from experts in the field:
John Sweeney is president of the AFL-CIO ( www.aflcio.org), which
represents 10 million working men and women in the United States.
JULY DEBATE RESULTS:
Should U.S. ban
plastic grocery bags?
HEALTH CARE IN OUR COUNTRY has reached a crisis point. The American
people know we have the ingenuity to solve this problem if we are willing to take
on the powerful interests who are protecting the status quo—and they are right.
Most families can barely afford their rising health-care expenses. Many
worry about losing the insurance they have now. They are afraid to change
jobs. Or they fear losing health care if they lose a job. Nearly 47 million U.S.
citizens have no health insurance at all.
Our broken system is a problem for American businesses, too. Companies that provide good
health benefits are at a disadvantage. Many must compete in the global marketplace with foreign
companies that do not pay for health-care benefits because their governments have set up national
health-care programs. And responsible local companies have trouble competing with businesses
that provide poor (or no) health benefits.
Some people believe “the market” will solve the problem, relying exclusively on private insurers.
In March, the AFL-CIO adopted a policy outlining our principles for achieving quality, affordable health care for all Americans. We believe our federal government must set the rules and play
a central role in a fair health-care system. The federal government can establish a system of shared
financing, so everybody participates. That means companies that have been providing good benefits
would not continue to face unfair competition from companies that do not. And it means the burden would not fall primarily on working families, as individual mandates would do.
The federal government also needs to play a watchdog role to ensure that health benefits are
adequate, available and affordable. That means: 1) benefits should cover preventive and chronic care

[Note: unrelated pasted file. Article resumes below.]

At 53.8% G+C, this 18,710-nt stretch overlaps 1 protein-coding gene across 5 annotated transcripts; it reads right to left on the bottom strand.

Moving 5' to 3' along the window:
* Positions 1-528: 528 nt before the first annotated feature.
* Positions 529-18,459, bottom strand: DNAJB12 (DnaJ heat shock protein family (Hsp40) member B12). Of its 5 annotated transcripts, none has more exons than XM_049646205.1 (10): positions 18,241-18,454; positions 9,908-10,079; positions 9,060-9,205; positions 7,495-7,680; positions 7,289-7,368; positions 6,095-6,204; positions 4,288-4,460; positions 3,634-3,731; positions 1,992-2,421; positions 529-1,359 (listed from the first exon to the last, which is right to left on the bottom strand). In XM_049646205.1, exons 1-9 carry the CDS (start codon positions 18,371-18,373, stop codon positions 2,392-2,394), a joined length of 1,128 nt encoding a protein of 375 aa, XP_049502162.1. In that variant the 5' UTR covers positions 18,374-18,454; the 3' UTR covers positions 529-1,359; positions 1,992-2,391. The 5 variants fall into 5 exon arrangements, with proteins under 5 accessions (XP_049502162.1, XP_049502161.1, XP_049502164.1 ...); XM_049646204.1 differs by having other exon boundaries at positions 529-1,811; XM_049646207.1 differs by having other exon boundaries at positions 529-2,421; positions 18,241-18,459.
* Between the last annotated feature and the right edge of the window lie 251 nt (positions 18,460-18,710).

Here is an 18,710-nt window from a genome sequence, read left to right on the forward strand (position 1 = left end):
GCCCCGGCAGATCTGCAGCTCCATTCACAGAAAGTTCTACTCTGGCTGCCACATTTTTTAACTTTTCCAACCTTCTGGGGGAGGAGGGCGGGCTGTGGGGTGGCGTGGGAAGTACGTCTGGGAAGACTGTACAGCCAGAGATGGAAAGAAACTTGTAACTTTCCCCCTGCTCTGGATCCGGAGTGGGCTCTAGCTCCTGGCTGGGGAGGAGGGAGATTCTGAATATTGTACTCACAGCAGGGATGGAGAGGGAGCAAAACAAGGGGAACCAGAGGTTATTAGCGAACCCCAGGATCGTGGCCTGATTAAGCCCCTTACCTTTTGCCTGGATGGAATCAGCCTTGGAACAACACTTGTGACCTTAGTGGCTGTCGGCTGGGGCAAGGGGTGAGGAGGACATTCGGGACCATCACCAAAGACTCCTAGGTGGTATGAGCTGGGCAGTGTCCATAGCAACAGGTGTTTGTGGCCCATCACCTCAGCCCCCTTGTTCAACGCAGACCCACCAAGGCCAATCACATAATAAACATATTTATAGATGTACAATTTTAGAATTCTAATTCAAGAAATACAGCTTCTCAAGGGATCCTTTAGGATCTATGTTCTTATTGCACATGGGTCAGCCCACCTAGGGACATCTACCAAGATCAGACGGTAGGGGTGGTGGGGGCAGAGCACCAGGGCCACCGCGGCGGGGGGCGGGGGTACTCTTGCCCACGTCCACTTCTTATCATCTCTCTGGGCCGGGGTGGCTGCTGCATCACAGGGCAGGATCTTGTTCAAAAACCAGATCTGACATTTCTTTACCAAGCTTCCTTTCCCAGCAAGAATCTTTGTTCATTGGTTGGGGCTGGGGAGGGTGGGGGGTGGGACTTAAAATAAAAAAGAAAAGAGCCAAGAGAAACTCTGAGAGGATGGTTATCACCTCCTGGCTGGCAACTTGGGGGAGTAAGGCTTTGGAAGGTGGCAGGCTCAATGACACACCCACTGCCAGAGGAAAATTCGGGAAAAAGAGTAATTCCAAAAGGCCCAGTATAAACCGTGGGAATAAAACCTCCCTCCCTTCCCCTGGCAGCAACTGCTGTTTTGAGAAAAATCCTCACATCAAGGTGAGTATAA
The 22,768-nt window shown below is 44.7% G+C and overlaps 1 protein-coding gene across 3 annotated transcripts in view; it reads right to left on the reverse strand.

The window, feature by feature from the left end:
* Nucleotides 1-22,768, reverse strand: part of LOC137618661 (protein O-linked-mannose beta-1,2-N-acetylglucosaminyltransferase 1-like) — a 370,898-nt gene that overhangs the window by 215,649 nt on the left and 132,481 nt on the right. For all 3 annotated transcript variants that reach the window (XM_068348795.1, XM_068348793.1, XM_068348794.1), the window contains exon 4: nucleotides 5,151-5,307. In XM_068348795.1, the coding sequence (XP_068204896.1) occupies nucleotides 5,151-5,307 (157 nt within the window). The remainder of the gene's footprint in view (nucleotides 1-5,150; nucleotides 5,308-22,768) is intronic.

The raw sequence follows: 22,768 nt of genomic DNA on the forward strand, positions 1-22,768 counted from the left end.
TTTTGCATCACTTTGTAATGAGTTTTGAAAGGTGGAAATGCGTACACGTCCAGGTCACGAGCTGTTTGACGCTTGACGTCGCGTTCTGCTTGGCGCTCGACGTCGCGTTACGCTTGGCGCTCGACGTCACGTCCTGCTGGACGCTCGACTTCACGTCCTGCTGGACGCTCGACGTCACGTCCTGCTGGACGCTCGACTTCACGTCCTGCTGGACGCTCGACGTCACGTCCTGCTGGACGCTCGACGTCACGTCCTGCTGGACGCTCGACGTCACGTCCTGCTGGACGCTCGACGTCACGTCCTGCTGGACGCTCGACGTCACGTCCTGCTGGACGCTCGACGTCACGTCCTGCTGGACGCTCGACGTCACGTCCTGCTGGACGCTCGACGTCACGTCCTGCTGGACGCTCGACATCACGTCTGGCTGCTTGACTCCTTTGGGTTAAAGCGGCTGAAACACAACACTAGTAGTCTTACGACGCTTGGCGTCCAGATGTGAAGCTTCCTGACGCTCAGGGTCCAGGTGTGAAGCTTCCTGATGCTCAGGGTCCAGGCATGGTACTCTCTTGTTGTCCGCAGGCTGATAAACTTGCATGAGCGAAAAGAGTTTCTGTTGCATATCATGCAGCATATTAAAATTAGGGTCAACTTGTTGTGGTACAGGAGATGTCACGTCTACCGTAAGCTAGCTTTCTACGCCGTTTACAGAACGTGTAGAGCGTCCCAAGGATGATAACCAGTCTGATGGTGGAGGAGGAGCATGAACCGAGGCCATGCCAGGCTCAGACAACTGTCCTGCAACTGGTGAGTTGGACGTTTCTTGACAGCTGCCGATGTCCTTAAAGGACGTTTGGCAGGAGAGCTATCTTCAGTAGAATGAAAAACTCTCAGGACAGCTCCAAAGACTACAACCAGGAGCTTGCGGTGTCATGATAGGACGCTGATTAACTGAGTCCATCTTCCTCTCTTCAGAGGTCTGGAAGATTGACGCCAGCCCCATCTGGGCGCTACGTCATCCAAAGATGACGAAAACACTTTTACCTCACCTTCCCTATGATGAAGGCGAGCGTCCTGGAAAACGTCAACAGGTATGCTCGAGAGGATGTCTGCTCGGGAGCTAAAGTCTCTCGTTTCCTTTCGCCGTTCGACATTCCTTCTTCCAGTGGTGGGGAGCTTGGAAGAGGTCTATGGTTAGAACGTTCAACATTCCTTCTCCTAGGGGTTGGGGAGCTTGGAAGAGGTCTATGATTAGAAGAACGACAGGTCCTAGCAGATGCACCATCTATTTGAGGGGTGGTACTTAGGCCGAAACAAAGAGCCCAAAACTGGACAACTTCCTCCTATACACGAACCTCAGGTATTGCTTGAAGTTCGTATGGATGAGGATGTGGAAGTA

as well as catastrophic-health-care costs; 2) no one is excluded because of their age or health status;
and 3) costs are affordable—not just the premium, but all costs, including the deductible.
At last we are entering a national debate about solving one of our nation’s most vexing problems. We believe employers and unions have a common interest in solving this problem. No business should have to choose between its bottom line and providing its employees with the security of
good health benefits. And no family in this great nation should worry about becoming ill or injured
and not being able to afford the health care they need. C
Percentage reflects votes
received by July 6, 2007.
Opinions expressed are those of the
individuals or organizations represented and
are presented to foster discussion. Costco
and The Costco Connection take no position
on any Debate topic.
from experts in the field:
Newt Gingrich is the former Speaker of the U.S. House of Representatives and founder of the Center for Health Transformation (www.
ADVOCATING MORE GOVERNMENT control of health care implies that
our current system simply needs better management, but its foundation is
acceptable. Exploding health-care costs, poor quality and diminishing access
tell us this is untrue.
To transform health we must rein in costs, improve patient safety and
expand insurance coverage to every American. And we can accomplish this through bold solutions in
four key areas. These solutions must be driven by consumers and the marketplace—not government.
First, individuals must take an active role in becoming healthier. We must give people tools and incentives to better manage their health. For example, people at risk of developing diabetes should be incentiv-ized to exercise and manage their weight to avoid developing the tragic and costly disease. We need to reach
consumers before they become patients. Better health will undoubtedly save lives and save money.
Second, creating a culture of health that leads to responsible choices means redesigning how
public and private institutions influence individual behavior. This includes better educating consumers on healthy lifestyles; investing in and promoting active recreation in our communities;
fundamentally changing food choices in public schools; redesigning public programs like Women,
Infants and Children and food stamps; and many other changes.
Third, we must dramatically improve and modernize the way we deliver care. Utilizing models
such as pay-for-performance and increasing the use of tools such as electronic health records will
improve the delivery and administration of care.
Last, we must transform the way we finance health insurance and health care to create a truly
competitive national market for health insurance (with high-deductible health plans and health
savings accounts) where consumers have the right to know price and quality before they make a
The combination of these changes will bring down health-care costs and will allow us to
expand health-insurance coverage to every American. Government must play a limited role in
health and health care, as most of these changes can and should happen without it. C